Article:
The second reference is just referring to something ending in the name tellraw. This is obviously pointing to the item that was imported with the use-statement in line 1, but if that were not there, it might also just refer to a function declared in the same file that happens to be called tellraw.

Reference sources

There are quite a lot of place in which a reference can be declared. The following sub-sections cover all possible places in which a reference is declared.

Top-level declarations

Top-level declarations is one of the most obvious sources of reference declaration. It's simply all the functions and containers that are declared at the top-level of a file. Something is at 'top-level' in a file when there exists no wrapping scope for the item. Generally this just means that, if properly formatted, there is no indentation in front of such an item.

From inside any function body, all top-level items in the same file are accessible. This is what one would expect. The possibility to refer from inside a top-level expression to other top-level containers is limited. From such an expression only top-level containers that were declared 'above' are reachable. Cycles can be created if this were not the case. This is also why non-builtin functions are not available in top-level expressions.

Reachability of a top-level item from other places depends on its access level. See (TODO) for more information about access levels and more about modifiers in general.

One important modifier that's relevant to here is the default modifier. This modifier can be given to at most one top-level item. This top-level item should be identified by the same name as the file in which it resides minus the .mos extension. The item with this modifier will be exported under the full reference of the current file (whereas all other non-private top-level items would be exported as a sub-item under the full reference of the file in which it is declared).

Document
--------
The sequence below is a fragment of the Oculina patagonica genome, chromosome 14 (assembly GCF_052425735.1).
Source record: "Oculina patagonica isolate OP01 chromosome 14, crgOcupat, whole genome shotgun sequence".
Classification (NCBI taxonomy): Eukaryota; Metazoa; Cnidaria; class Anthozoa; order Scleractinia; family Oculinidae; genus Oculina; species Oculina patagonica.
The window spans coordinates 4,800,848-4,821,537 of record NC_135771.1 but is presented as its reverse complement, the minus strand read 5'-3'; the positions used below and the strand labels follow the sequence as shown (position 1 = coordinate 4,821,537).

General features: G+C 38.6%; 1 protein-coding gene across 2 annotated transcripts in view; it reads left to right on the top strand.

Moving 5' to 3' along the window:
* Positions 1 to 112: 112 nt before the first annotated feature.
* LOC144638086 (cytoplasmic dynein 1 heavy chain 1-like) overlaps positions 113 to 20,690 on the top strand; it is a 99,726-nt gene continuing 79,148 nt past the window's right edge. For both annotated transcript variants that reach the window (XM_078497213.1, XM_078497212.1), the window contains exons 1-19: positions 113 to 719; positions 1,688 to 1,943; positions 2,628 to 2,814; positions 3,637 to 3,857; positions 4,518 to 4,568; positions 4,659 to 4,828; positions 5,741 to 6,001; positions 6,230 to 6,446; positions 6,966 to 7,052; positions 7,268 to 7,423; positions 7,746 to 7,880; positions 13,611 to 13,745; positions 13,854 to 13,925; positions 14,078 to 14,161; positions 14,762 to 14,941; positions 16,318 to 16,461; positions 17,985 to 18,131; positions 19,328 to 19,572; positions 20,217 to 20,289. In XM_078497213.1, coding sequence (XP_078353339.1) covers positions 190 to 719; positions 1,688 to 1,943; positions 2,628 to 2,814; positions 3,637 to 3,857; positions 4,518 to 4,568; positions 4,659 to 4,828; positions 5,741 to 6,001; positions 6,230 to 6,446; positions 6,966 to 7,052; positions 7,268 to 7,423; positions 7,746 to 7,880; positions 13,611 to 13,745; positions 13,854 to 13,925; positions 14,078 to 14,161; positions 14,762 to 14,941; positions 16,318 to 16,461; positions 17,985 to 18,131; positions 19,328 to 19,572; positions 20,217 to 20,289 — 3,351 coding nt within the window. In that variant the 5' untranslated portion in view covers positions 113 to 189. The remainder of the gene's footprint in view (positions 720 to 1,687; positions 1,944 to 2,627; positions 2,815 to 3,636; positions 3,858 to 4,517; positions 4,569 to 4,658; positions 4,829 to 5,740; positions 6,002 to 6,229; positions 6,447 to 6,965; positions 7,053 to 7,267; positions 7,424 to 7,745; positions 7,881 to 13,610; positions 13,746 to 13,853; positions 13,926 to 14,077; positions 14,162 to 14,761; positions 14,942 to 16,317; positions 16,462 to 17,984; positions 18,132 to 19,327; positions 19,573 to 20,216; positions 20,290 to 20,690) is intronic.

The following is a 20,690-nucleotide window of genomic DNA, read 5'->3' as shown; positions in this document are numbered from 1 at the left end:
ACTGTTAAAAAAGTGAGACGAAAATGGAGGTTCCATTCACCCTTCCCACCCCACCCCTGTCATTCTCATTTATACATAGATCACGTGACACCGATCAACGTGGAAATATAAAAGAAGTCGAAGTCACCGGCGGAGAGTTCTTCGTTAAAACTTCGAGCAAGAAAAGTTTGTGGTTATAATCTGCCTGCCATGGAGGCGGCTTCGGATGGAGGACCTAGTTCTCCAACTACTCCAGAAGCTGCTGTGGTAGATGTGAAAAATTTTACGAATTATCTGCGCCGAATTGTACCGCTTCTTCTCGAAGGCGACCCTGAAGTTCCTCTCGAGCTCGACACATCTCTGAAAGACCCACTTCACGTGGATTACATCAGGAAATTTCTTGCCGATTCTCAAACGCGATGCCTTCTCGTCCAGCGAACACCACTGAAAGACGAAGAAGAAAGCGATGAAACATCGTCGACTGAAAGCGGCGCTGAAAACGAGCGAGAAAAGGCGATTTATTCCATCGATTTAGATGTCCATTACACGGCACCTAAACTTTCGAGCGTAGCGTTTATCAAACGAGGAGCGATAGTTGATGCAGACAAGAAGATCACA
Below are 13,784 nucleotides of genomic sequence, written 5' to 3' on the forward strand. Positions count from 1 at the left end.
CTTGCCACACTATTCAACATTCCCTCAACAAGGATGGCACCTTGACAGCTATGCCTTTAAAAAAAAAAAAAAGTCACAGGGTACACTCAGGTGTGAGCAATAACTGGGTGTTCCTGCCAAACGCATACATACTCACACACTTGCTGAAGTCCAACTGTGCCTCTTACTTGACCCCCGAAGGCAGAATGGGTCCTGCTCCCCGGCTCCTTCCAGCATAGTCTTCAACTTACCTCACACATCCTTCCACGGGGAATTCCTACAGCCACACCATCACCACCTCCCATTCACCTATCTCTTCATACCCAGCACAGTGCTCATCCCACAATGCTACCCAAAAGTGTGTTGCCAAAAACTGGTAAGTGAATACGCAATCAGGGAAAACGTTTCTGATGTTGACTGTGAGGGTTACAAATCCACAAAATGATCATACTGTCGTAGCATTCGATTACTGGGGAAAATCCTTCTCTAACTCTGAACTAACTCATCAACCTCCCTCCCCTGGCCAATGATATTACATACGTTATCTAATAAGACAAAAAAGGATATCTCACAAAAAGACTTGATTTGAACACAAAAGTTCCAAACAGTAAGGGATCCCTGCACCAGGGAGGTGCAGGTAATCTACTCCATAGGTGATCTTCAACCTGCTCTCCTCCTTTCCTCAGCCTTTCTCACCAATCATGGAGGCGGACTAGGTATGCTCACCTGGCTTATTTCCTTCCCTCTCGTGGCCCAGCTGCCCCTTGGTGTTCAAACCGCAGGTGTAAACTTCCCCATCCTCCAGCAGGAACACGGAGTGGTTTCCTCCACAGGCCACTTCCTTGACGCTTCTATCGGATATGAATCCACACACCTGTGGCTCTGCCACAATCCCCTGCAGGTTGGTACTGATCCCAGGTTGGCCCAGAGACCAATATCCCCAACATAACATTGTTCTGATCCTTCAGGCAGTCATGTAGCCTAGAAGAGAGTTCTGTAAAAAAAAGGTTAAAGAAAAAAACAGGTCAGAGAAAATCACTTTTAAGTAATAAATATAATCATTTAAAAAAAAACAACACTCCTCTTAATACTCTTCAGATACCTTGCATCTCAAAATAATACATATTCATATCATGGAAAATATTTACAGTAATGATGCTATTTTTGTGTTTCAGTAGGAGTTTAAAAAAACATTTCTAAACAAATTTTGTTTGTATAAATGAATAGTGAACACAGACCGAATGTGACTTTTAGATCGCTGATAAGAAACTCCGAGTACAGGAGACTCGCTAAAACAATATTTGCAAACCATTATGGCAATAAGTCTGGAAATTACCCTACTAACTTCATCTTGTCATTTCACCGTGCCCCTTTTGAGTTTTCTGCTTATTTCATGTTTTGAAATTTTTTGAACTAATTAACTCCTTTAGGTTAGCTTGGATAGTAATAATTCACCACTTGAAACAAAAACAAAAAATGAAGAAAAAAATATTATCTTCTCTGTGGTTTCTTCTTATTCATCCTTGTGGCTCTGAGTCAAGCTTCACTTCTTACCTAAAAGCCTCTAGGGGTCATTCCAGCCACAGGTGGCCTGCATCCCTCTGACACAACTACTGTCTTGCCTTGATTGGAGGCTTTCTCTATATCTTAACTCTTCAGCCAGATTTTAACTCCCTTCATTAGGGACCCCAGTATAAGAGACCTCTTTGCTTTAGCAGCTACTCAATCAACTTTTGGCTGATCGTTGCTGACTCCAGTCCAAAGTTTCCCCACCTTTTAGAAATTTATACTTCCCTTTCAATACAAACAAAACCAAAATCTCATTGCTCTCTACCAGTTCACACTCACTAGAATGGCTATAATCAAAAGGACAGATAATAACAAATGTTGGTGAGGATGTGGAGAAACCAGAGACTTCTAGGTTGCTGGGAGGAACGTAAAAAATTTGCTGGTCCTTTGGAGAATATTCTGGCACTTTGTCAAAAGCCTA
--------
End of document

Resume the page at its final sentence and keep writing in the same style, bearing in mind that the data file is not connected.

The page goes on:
Local declarations

Any scope can have local declarations. These are (currently) limited to containers only. Such containers can, as one would expect, only be reached after their initial declaration.

A locally declared container is available in all remaining statements in the scope, and it's available in sub-scopes.

Standard library

There's not much to say about the standard library. It simply provides some references, depending on the targeted platform and version of that platform. Items from the standard library are available in all places, they do still need to be imported though.


Practically identical to the standard library, since the standard library is also just a dependency (albeit an implied one if not specified explicitly).

Build configuration

NOTE: This is a planned feature.

The build configuration may contain a section that declares certain tags and resources.